There’s a remedy for everything except death.
Holding the power and the staff, I’ll do whatever I want.
They’ll come for wool and go back shorn.
The lucky man has nothing to worry about.
The foolish remarks of the rich man pass for wisdom in the world.
Make yourself into honey and the flies will eat you up.
You’re worth as much as you have.
You can’t take vengeance on the landed gentry.
Never put your thumbs between your wisdom teeth.
To ‘leave my home’ and ‘what do you want with my wife?’ there’s nothing to answer.
If the pitcher hits the stone or the stone hits the pitcher, it’s bad for the pitcher.
The dead woman was frightened to see another with a slit throat.
The fool knows more in his own house than the wise man in someone else’s.
When they’re asleep, everyone is the same—the grandees and the little folk, the rich and the poor.
Miguel de Cervantes Saavedra: Don Quixote (1605 and 1615
Still it seems to me that translation from one language into another, if it be not from the queens of languages, the Greek and the Latin, is like looking at Flemish tapestries on the wrong side; for though the figures are visible, they are full of threads that make them indistinct, and they do not show with the smoothness and brightness of the right side; and translation from easy languages argues neither ingenuity nor command of words, any more than transcribing or copying out one document from another. But I do not mean by this to draw the inference that no credit is to be allowed for the work of translating, for a man may employ himself in ways worse and less profitable to himself. This estimate does not include two famous translators, Doctor Cristobal de Figueroa, in his Pastor Fido, and Don Juan de Jauregui, in his Aminta, wherein by their felicity they leave it in doubt which is the translation and which the original.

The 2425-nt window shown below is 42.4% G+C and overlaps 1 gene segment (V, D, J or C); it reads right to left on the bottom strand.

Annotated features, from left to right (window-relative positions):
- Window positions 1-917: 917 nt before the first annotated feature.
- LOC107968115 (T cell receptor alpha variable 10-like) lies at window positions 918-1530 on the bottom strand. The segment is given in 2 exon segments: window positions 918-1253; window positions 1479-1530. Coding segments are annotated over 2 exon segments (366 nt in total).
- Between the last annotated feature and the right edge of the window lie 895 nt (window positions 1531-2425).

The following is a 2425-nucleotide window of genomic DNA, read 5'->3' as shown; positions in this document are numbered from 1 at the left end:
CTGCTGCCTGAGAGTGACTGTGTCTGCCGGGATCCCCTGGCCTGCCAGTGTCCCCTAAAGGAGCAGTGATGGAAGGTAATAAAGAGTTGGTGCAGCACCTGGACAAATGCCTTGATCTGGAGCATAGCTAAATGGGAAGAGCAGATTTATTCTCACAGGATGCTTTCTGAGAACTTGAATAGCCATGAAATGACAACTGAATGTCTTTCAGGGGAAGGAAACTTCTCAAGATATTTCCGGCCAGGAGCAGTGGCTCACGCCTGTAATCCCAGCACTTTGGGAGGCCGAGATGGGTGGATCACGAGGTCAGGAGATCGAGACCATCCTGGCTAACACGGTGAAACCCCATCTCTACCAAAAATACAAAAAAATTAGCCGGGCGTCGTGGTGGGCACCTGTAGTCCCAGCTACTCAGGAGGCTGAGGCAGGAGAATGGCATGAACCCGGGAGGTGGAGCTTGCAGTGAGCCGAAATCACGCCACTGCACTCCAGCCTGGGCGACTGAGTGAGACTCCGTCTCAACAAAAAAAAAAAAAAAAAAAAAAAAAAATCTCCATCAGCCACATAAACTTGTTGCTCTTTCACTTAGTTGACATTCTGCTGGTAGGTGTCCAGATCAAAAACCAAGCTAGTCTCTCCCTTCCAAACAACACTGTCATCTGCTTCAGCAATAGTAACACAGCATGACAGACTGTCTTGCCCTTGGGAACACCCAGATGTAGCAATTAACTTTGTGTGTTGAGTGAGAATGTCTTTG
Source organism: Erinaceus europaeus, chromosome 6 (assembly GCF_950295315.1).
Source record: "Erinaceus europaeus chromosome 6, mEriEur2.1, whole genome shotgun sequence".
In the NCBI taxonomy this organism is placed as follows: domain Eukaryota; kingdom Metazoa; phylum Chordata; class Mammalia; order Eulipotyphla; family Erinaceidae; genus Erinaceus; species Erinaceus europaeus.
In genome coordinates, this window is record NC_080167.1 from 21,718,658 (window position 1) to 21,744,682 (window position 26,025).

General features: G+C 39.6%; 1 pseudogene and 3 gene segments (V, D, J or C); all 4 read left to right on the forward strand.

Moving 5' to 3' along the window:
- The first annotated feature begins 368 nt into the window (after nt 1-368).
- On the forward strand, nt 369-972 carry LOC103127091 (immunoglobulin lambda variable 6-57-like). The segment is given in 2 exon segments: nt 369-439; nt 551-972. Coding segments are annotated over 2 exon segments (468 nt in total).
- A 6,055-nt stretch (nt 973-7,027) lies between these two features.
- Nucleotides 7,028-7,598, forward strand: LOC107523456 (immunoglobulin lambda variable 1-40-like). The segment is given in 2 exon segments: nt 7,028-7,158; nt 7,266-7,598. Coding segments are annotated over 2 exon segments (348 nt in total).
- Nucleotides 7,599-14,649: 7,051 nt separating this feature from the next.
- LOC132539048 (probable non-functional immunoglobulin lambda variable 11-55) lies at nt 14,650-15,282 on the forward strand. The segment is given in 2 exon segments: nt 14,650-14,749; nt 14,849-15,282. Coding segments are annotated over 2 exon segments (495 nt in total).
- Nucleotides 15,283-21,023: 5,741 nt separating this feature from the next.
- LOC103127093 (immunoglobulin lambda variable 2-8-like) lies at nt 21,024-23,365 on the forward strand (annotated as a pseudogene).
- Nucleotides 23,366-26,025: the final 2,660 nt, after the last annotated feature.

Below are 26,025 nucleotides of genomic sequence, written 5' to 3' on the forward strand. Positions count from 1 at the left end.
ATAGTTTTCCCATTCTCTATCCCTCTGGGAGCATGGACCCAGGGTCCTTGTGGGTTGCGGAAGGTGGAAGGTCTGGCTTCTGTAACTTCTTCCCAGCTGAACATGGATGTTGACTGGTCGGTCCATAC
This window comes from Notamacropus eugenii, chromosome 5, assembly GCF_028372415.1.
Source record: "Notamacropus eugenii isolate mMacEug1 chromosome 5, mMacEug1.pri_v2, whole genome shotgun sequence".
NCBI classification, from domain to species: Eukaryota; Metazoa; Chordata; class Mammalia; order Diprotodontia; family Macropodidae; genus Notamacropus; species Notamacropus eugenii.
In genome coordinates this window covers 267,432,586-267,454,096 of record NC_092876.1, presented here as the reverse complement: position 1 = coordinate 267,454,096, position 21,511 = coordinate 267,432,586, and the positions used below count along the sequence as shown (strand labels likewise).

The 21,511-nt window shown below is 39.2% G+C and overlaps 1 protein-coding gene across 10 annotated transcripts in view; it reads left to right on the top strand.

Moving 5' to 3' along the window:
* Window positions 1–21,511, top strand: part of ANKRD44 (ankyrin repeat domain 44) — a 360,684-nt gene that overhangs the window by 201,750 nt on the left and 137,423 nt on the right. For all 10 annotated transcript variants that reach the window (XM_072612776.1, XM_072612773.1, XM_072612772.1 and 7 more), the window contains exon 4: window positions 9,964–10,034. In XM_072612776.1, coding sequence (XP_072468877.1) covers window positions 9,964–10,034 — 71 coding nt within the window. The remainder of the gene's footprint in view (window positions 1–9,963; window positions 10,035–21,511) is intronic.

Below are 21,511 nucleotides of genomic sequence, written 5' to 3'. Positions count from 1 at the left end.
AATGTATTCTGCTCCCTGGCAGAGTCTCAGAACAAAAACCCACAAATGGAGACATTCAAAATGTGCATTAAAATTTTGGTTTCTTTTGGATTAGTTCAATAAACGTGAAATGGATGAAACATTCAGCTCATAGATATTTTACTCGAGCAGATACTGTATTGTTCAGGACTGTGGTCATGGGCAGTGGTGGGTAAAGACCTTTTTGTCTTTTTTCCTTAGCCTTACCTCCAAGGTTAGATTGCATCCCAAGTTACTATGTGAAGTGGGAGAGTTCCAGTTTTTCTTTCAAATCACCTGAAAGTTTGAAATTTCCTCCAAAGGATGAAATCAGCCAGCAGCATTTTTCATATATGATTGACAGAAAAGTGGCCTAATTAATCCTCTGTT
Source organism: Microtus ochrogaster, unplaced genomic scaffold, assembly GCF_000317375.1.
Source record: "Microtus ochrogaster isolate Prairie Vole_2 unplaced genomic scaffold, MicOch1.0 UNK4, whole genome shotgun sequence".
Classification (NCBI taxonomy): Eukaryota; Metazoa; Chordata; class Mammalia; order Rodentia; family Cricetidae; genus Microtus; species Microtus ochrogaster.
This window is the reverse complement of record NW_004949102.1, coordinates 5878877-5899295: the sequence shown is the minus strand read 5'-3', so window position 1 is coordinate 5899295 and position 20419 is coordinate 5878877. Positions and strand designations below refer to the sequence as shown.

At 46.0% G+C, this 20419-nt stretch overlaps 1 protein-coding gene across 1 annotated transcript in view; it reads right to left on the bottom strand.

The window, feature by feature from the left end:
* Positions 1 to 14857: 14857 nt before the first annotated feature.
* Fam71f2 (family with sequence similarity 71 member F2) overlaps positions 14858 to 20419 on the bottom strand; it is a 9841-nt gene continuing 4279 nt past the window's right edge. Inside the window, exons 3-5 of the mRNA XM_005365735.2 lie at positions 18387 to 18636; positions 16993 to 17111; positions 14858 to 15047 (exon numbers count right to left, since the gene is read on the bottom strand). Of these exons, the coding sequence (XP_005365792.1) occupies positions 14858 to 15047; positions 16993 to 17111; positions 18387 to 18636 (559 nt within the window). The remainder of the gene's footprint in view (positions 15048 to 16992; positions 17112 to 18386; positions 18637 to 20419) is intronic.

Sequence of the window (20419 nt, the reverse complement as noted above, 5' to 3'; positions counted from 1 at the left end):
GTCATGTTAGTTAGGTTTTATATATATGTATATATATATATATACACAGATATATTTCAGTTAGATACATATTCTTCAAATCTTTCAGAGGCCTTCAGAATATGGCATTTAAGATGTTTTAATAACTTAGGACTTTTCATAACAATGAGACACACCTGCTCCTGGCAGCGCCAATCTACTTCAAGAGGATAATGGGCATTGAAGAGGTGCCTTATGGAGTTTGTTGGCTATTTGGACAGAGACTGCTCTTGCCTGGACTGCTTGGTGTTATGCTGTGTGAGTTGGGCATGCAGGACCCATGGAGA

Miguel de Cervantes Saavedra: Don Quixote